My last full day in Mexico City in January 2012, I still hadn’t gone to Tepito’s street market. In my readings on the so-called piracy of music and media, Tepito was the stuff of legend. (more…)
Ebola has been weighing heavily on my mind. From it hitting Ashoka, a friend who I met in Liberia in 2011 (and who’s attended Dutty Artz parties), to worrying about friends and family on the ground in both Sierra Leone and Liberia, I feel sort of stuck and unable to help while being in Brazil. However in the face of a seeming panic in the U.S. about the disease invading the country, and rehashed African stereotypes in the mainstream media, I find I can contribute something by writing… (more…)
Pioneering Brooklyn-based deejay DLife and independent music and culture writer Rishi Bonneville are teaming up to fill what they see as a void in global bass music online: mixes with a heavy dose of soca. While the Trinidadian art form has recently gained popularity outside of Caribbean, mostly for its 100+ BPM and its festive themes, most American, European and Japanese encounters with the music involve a few select songs. (more…)
Passinho, the new wave of Youtube fueled funk dancing from Rio, is making its way to New York City. I missed Na Batalha, the musical about the growth of the dance movement amongst Carioca youth, when it premiered in Rio this past June. Don’t make the same mistake as me, as dancers from the show will be in New York next week!! (more…)
Dance is an often overlooked, central part of many of the music scenes we are interested in at Dutty Artz. It has been important for us since the early days — when Matt Shadetek’s Brooklyn Anthem became dubbed Craziest Riddim and spread like fire amongst the Brooklyn-teen Dancehall scene. Today so many local dances and DJ scenes have such an intimate symbiotic relationship, so I’m gonna start a new column here to put some of the developments in musically-informed body movement back at the center of our attention: (more…)
“I’ve learned that people will forget what you said, people will forget what you did, but people will never forget how you made them feel” – Maya Angelou
And Maya Angelou made me feel some kind of way. From the moment I found I Know Why the Caged Bird Sings on a library bookshelf at age 12 to when I learnt of her many occupations throughout her life in her series of autobiographies – a young working mother, a waitress, a streetcar conductor in San Francisco, a magazine editor in Cairo, an administrative assistant at the University of Ghana, a dancer, a calypso singer, a screenwriter, an actress, a civil rights activist. What a phenomenal woman.
A couple of weeks ago @love4mybros shared an intriguing link with me on Twitter, so I followed her links and was pleasantly surprised to find what I could only describe as a collection of post-poems (a form reminiscent of one of my favorite bloggers, Word The Cat.) I enjoyed her personal, but playfully irreverent style, and I asked the person behind the words to add some of hers to these pages. So dear Dutty Artz readers, please meet and welcome Abhayam, with the first of what will hopefully be a series of contributions here on Dutty Artz. – Boima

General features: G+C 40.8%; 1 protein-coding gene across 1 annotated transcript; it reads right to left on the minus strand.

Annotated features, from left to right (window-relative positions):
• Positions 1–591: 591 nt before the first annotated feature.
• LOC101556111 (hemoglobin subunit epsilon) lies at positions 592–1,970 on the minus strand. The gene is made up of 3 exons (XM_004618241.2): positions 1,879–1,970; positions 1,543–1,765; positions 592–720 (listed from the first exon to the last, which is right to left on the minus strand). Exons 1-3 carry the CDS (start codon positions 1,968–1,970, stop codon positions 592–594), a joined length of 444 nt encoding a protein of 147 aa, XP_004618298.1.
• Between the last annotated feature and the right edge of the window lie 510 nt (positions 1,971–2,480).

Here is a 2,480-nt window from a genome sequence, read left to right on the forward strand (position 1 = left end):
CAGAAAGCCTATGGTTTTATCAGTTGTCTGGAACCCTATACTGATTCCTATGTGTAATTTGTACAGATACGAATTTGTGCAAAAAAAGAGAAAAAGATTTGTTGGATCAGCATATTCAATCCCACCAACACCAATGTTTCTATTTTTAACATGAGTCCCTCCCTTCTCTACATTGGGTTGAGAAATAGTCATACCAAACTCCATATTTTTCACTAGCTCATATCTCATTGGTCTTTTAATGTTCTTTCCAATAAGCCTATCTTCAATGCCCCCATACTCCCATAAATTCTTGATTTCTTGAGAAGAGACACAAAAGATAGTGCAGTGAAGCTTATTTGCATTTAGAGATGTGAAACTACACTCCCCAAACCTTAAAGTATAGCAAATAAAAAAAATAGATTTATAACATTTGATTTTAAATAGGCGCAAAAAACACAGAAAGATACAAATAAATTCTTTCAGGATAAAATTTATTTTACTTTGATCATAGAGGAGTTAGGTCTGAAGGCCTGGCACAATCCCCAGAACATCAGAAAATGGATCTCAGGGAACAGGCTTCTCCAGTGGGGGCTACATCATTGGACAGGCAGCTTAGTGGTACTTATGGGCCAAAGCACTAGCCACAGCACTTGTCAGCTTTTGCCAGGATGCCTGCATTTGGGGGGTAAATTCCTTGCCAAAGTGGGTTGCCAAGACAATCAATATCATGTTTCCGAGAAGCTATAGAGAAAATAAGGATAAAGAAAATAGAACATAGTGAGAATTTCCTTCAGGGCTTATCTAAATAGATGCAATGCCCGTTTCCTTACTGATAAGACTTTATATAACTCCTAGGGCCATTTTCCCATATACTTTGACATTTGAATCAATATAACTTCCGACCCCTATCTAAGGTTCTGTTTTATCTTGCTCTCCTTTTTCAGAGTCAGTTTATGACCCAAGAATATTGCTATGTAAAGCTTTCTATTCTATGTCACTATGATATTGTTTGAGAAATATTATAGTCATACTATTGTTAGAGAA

non “dollar cab”
The NYTimes published the Ballad of Geeshie and Elvie about a little over a week ago and it made its way across my laptop screen, as articles like that tend to do.
It’s about “lost” musical recordings, gorgeous recordings, and a narrative of various writers and researchers tracking down information on female blues singers through their descendents, families and hoarders of information and recordings. It’s an interesting read, and beautifully written, but I found the beauty painful in a way I couldn’t articulate. There’s a lot of strands of thought about silence and visibility, about choices to step into, and out of, different kinds of limelight. I was reading it, listening to the music and weeping by the end, without being able to untangle why. (more…)
img/Taea Thale (W Magazine)
I swear, this isn’t completely a humblebrag (not completely), but to have watched Mapei go from blog fave in the late aughts to hearing her new music blaring out of speakers from big electronic retailers and dollar van systems alike, is amazing. This wave of new interest – recently capped with a stop at Hot 97 – is much deserved, as the Liberian/Swedish artist has been releasing amazing music for a minute. (more…)
We love to have spirited conversations over email, Twitter, and the Facebook over here at Dutty Artz. But the ephemeral and/or private nature of those mediums often leaves us wanting for more public input. Yesterday our man /rupture put up a post about The Dream’s new video… Here’s what @oldmoneycrime, @laripley, and (mostly) myself had to say in response:
Venezuelan student protestors, Occupy Wall St, and equal screen time given to Harvey Milk and MLK — all in the video to The-Dream’s latest anthem?! Amazing. “Classism is the New Racism” he says. Now, a montage of various images of social struggle isn’t anything new, but this is The-Dream we’re talking about. He’s one of the most gifted R&B songwriters and producers out there, a bump & grind Michelangelo; he does not usually come near anything ‘political’. I hope we continue to see more of these moments– when the pop stars use their platforms to question rather than reinforce the status quo. “Black isn’t just a race anymore”, flashes on the screen as the last note dies down, “it’s a feeling and a place from which one feels isolated by the world of the governing elite.”
Terius Nash released this massive song last night, during the LA Clippers’ first game after Sterling got his NBA ban. An incredible use of timing. People left their TVs to watch this. Music suspended between the workaday realities. Music a bridge between what we know can be better and what happens to be here right now. (more…)